On Monday night at the smoker, I finally did get a chance to get into it with Colin a bit about dialetheism, and, coming out of that discussion, a half-formed thought about Curry & contraction should be up on the blog next week.
On Tuesday, I went to see an "Author Meets Critics" session on Paul Redding's book "Analytic Philosophy and the Return of Hegelian Thought." Although I have read a good bit of Hegel in the distant past, the session mostly convinced me that I didn't remember as much about all that as I thought I did. I have flipped through the book a bit, though, and it does contain some interesting material on Hegel's attitude toward contradictions, picking up nuances rolled over both by some latter-day Hegel defenders who don't want to associate him with advocating inconsistencies on the one hand and by Graham Priest, who has made a big deal in a few places of claiming Hegel as one of his predecessors in affirming true contradictions on the other hand.
On Wednesday, I went to Brian Leiter's very interesting and entertaining talk on the foundations of religious liberty. Nussbaum argues in Liberty of Conscience that mere toleration is an insufficient moral basis on which to justify the legal tradition of singling out religion for particular constitutional protection in pretty much every western society. She thinks that we need something more, which is respect. Leiter argues against this on all the obvious grounds, given the epistemic and moral failings that religion tends to be associated with, and as far as that goes, it's hard to find fault with his argument. Where Leiter's argument went wrong in my view came in the last part of the talk where he (a) granted that even toleration is morally culpable given some utilitarian considerations, and sufficient harm caused by the thing being tolerated makes the toleration unhelpful, but (b) there's insufficient evidence that religion does more harm than good, so we don't really need to worry about (a).
Now, I am a card-carrying member of the ACLU and have been for a long time. (The EFF, too.) I'm emphatically in favor of religious freedom and other basic civil liberties. I am, however, pretty skeptical about (b). The problem, after all, about serious religious belief, is that when prophets and mystics think they're receiving direct communication about the nature and wishes of transcendent entities, the very nature of the process, insulated as it is from certain sorts of rational reflection (one doesn't second-guess the will of God), is such that it's inherently unpredictable. When you go up to the top of the mountain and fast and pray until you get a vision, by the time you come back down, you might end up telling your followers that all living things have a profound sense of connection and that we should all be peaceful and loving and compassionate, or you might end up telling them to go forth and kill all the unbelievers. Even if as a contingent fact of the matter, more of the former happens than the latter, the utilitarian calculations involved in continuing to play that particular game of societal russian roulette are deeply unclear to me.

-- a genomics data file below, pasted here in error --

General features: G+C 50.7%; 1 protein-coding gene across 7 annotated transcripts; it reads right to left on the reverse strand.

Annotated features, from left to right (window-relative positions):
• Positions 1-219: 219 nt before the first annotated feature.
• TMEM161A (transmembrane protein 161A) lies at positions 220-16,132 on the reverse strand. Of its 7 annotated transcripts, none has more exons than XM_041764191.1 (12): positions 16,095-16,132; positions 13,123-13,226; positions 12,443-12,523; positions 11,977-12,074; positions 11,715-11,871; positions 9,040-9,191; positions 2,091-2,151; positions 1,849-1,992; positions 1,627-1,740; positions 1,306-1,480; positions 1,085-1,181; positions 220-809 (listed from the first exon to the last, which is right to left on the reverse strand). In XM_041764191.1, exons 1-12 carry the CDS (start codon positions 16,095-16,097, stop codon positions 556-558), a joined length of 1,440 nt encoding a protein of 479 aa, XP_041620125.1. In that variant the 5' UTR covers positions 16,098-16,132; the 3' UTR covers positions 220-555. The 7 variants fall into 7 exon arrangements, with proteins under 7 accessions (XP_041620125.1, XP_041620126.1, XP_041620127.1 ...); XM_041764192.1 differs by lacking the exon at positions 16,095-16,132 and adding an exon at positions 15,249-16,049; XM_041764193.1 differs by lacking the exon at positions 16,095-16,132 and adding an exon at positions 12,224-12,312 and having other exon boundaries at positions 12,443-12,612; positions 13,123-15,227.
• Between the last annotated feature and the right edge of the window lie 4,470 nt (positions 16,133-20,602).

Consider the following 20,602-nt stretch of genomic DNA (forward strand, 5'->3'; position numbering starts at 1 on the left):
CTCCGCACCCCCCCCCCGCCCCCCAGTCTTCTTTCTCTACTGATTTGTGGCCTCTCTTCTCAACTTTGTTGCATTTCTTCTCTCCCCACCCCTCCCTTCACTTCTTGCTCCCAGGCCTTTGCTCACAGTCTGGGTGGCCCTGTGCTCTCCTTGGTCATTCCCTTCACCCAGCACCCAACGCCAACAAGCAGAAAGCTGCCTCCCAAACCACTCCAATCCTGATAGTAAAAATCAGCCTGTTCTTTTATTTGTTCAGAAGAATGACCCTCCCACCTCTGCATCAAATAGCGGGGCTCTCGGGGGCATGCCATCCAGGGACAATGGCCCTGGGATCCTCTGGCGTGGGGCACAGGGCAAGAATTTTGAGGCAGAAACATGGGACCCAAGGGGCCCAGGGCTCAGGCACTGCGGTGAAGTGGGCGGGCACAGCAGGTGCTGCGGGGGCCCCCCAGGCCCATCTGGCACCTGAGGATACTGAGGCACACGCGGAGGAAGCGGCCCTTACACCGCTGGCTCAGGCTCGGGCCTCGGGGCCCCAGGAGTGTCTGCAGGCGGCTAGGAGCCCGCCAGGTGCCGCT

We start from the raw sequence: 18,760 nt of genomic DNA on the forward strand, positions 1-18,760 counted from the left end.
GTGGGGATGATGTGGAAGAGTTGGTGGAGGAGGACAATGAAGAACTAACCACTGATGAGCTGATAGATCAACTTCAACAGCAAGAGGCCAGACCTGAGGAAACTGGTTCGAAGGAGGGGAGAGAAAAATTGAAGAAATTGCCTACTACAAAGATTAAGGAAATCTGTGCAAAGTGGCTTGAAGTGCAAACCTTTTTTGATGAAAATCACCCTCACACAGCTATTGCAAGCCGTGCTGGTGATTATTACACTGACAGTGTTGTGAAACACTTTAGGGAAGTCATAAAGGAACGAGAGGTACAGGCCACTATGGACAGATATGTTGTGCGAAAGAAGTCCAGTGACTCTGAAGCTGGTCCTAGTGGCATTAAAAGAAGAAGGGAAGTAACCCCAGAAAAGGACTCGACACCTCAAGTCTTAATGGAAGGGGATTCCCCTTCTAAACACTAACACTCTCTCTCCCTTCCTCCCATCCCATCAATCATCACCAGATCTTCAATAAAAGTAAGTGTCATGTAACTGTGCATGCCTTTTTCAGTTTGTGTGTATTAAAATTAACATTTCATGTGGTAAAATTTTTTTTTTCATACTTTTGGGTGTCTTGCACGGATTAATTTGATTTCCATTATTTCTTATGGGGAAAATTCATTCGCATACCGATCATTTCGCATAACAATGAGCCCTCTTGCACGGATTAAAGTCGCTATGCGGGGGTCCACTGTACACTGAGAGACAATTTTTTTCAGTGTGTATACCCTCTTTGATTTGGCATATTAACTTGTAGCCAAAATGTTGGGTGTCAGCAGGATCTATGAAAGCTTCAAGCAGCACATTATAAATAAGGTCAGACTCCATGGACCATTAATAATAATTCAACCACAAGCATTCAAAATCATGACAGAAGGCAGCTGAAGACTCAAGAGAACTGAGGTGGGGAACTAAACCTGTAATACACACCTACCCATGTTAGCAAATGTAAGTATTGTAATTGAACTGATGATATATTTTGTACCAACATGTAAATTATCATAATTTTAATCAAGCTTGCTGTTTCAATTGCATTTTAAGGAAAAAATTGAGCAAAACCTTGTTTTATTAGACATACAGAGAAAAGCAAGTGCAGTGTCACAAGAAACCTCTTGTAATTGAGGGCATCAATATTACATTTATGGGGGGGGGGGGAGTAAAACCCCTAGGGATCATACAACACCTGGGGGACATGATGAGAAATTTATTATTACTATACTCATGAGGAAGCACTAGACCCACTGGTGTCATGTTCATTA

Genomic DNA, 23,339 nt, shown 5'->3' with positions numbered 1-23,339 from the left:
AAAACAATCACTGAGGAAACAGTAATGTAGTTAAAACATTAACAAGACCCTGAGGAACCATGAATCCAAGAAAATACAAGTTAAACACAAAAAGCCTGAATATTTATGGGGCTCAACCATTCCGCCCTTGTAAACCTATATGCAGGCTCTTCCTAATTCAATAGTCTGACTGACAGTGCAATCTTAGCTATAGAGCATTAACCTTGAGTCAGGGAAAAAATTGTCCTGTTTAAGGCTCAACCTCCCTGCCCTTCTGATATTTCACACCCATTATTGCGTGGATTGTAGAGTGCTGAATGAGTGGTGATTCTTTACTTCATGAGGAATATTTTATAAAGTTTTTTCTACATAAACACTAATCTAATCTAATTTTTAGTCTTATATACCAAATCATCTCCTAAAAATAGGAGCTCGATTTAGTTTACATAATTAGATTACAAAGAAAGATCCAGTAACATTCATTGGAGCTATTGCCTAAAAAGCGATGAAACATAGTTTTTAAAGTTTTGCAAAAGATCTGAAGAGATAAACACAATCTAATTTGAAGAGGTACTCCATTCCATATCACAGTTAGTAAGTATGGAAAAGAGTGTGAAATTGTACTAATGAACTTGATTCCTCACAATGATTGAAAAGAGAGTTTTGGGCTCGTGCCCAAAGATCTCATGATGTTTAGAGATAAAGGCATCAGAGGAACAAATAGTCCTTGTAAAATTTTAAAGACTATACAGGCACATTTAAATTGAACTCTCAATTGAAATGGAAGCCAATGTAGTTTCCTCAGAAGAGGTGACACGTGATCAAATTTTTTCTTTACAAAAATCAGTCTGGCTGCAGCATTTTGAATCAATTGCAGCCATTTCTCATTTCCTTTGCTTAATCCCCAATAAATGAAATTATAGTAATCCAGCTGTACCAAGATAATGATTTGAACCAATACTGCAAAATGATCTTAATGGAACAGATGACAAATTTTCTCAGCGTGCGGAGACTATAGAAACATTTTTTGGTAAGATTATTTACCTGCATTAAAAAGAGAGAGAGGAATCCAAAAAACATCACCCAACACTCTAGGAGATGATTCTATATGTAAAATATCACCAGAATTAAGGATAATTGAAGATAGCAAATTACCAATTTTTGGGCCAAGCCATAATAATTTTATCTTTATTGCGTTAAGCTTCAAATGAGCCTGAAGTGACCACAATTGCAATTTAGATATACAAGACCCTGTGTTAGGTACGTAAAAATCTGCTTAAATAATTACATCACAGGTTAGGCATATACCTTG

None of which, from my perspective, means that we shouldn't tolerate religion, any more than the increased risk of street crime from respecting the 4th Amendment means that we should set up cameras on every street corner and frisk people coming onto and off of the city bus every day. It does, however, make me think that we should re-examine (a). Utilitarian considerations are probably insufficient to ground religious liberty. We need something a bit more robust and deontological.
Here endeth the sermon.
Next week, expect to see posts on Curry and on the classical re-capture.
Meanwhile, on the subject of religion, you should probably watch this video, which contains important public safety information about the dangers involved in mocking prophets.
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I think what Leiter should have said is that religion doesn't NECESSARILY do more harm than good.
You know what my position has been with regard to respecting and tolerating various religious perspectives. At one point I would have agreed with Nussbaum. But I think it's becoming more apparent than ever that extremely conservative, fundamentalist religious groups are a threat, in the US and abroad. We notice that the social structure of these groups tend to be totalitarian, concentrating the group's power in the hands of a few leaders or even one. Such groups also tend to be intolerant of differences in others. These sort of groups, whether they are primarily religious or non-religious, ought not to be tolerated, but rather have social, legal and economic pressures applied to keep them gaining any further influence.
Moreover, in this country we find that the religious base tends to support such conservative (and in my opinion destructive) policies such as opposition to legislation to curb global warming and the pillaging of the eco-system, deregulation of industries, opposition to protection of workers' rights, opposition to goverment funding of scientific research, and so on.
Now, we need to be careful not to make sweeping generalizations and not to categorize all forms of religious belief and practice as being of the same species. But it seems to me that many religious groups would prefer to take us back to the medieval period, where innocent people, at the very hint of dissent, and stoned or burned alive.
Freedom of speech has certain limitations. Why not freedom of religion also?
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